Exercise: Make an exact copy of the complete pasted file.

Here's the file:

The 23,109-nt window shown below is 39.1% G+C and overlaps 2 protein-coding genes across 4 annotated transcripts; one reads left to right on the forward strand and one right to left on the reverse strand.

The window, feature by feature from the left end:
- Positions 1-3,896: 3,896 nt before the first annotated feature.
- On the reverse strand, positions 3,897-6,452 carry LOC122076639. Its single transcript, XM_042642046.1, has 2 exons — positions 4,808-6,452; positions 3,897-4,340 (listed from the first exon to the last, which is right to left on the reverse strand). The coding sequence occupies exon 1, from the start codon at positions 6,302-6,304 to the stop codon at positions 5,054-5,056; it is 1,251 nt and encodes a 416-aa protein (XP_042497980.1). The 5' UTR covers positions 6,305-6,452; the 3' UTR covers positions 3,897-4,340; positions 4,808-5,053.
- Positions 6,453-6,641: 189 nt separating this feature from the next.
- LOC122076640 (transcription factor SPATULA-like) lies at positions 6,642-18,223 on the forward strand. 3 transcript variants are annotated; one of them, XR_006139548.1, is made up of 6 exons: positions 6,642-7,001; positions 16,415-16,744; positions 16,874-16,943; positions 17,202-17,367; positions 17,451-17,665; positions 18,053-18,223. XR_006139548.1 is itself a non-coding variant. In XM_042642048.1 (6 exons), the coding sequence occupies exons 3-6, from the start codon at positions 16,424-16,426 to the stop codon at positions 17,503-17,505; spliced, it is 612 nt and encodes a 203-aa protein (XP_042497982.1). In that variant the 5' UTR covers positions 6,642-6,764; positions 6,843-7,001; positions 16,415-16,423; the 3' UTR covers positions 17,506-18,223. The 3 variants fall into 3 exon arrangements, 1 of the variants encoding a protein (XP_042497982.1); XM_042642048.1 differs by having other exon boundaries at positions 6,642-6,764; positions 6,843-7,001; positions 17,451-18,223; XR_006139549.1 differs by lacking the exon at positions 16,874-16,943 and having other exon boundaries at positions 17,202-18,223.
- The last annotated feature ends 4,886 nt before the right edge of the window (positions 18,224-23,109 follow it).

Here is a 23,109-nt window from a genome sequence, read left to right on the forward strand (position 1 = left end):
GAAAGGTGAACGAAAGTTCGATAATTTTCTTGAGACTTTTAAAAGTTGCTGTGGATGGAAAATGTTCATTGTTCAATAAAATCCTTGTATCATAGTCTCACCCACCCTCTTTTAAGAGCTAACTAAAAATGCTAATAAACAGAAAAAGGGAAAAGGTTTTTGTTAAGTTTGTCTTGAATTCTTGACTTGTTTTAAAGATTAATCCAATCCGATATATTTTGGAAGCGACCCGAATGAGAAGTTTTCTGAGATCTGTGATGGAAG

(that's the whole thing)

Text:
The 23,109-nt window shown below is 39.1% G+C and overlaps 2 protein-coding genes across 4 annotated transcripts; one reads left to right on the forward strand and one right to left on the reverse strand.

The window, feature by feature from the left end:
- Positions 1-3,896: 3,896 nt before the first annotated feature.
- On the reverse strand, positions 3,897-6,452 carry LOC122076639. Its single transcript, XM_042642046.1, has 2 exons — positions 4,808-6,452; positions 3,897-4,340 (listed from the first exon to the last, which is right to left on the reverse strand). The coding sequence occupies exon 1, from the start codon at positions 6,302-6,304 to the stop codon at positions 5,054-5,056; it is 1,251 nt and encodes a 416-aa protein (XP_042497980.1). The 5' UTR covers positions 6,305-6,452; the 3' UTR covers positions 3,897-4,340; positions 4,808-5,053.
- Positions 6,453-6,641: 189 nt separating this feature from the next.
- LOC122076640 (transcription factor SPATULA-like) lies at positions 6,642-18,223 on the forward strand. 3 transcript variants are annotated; one of them, XR_006139548.1, is made up of 6 exons: positions 6,642-7,001; positions 16,415-16,744; positions 16,874-16,943; positions 17,202-17,367; positions 17,451-17,665; positions 18,053-18,223. XR_006139548.1 is itself a non-coding variant. In XM_042642048.1 (6 exons), the coding sequence occupies exons 3-6, from the start codon at positions 16,424-16,426 to the stop codon at positions 17,503-17,505; spliced, it is 612 nt and encodes a 203-aa protein (XP_042497982.1). In that variant the 5' UTR covers positions 6,642-6,764; positions 6,843-7,001; positions 16,415-16,423; the 3' UTR covers positions 17,506-18,223. The 3 variants fall into 3 exon arrangements, 1 of the variants encoding a protein (XP_042497982.1); XM_042642048.1 differs by having other exon boundaries at positions 6,642-6,764; positions 6,843-7,001; positions 17,451-18,223; XR_006139549.1 differs by lacking the exon at positions 16,874-16,943 and having other exon boundaries at positions 17,202-18,223.
- The last annotated feature ends 4,886 nt before the right edge of the window (positions 18,224-23,109 follow it).

Here is a 23,109-nt window from a genome sequence, read left to right on the forward strand (position 1 = left end):
GAAAGGTGAACGAAAGTTCGATAATTTTCTTGAGACTTTTAAAAGTTGCTGTGGATGGAAAATGTTCATTGTTCAATAAAATCCTTGTATCATAGTCTCACCCACCCTCTTTTAAGAGCTAACTAAAAATGCTAATAAACAGAAAAAGGGAAAAGGTTTTTGTTAAGTTTGTCTTGAATTCTTGACTTGTTTTAAAGATTAATCCAATCCGATATATTTTGGAAGCGACCCGAATGAGAAGTTTTCTGAGATCTGTGATGGAAG